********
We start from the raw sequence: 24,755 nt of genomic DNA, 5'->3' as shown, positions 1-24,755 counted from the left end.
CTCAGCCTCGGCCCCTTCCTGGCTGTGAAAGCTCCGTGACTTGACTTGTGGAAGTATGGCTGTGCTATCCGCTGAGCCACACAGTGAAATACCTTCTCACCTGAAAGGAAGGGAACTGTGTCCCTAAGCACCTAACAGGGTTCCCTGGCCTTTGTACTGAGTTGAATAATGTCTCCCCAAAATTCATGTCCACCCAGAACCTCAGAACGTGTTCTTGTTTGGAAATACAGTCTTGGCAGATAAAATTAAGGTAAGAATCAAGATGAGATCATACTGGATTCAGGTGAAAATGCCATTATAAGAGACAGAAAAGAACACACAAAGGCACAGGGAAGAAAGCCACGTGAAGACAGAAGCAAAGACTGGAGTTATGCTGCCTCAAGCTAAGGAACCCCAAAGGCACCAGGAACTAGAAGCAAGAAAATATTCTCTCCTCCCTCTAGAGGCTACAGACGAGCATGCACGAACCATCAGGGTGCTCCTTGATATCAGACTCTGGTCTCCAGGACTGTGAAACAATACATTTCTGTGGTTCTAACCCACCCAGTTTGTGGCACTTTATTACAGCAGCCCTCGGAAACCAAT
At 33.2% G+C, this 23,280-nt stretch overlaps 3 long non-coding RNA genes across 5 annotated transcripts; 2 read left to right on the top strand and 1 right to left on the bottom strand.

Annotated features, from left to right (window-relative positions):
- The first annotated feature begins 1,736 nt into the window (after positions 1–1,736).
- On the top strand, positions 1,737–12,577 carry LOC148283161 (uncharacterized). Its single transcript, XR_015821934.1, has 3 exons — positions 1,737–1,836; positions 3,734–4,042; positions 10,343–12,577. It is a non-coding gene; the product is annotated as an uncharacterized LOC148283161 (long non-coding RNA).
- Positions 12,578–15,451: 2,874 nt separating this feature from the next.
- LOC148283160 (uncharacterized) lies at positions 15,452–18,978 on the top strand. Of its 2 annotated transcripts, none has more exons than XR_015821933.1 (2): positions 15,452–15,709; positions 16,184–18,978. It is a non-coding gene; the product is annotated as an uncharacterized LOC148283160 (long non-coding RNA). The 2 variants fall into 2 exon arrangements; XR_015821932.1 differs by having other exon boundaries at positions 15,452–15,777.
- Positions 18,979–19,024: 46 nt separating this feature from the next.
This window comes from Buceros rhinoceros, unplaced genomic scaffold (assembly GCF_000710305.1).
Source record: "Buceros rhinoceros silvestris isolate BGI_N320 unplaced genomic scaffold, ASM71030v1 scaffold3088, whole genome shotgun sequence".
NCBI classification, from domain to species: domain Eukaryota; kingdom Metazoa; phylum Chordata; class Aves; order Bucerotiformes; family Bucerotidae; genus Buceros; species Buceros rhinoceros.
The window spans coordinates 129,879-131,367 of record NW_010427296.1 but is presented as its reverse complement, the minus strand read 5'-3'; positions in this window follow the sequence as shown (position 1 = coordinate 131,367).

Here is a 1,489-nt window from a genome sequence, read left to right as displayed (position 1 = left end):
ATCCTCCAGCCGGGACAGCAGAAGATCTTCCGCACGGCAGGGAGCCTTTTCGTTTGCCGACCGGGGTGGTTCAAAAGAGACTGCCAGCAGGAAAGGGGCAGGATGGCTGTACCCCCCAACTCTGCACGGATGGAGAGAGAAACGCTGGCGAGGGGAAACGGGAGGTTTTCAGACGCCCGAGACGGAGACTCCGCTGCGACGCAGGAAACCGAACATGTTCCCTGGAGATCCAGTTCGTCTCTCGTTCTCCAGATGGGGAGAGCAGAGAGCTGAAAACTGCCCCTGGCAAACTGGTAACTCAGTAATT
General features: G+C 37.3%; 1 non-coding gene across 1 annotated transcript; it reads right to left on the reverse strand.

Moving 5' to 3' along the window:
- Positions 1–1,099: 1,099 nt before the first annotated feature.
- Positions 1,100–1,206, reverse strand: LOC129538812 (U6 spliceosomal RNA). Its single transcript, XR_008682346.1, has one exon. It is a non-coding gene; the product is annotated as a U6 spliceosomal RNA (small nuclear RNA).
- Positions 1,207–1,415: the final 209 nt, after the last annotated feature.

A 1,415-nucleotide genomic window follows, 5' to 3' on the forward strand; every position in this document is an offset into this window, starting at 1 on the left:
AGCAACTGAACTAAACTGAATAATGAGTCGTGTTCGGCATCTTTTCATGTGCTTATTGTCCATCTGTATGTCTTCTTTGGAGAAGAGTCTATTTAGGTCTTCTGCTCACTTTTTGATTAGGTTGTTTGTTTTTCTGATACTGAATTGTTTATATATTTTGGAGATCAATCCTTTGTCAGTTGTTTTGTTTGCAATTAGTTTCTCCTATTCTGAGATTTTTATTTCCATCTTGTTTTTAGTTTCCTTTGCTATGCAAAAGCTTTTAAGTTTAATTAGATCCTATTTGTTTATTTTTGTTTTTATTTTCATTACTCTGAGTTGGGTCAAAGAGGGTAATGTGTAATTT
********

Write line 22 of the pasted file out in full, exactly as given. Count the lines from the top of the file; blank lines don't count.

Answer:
AGCAACTGAACTAAACTGAATAATGAGTCGTGTTCGGCATCTTTTCATGTGCTTATTGTCCATCTGTATGTCTTCTTTGGAGAAGAGTCTATTTAGGTCTTCTGCTCACTTTTTGATTAGGTTGTTTGTTTTTCTGATACTGAATTGTTTATATATTTTGGAGATCAATCCTTTGTCAGTTGTTTTGTTTGCAATTAGTTTCTCCTATTCTGAGATTTTTATTTCCATCTTGTTTTTAGTTTCCTTTGCTATGCAAAAGCTTTTAAGTTTAATTAGATCCTATTTGTTTATTTTTGTTTTTATTTTCATTACTCTGAGTTGGGTCAAAGAGGGTAATGTGTAATTT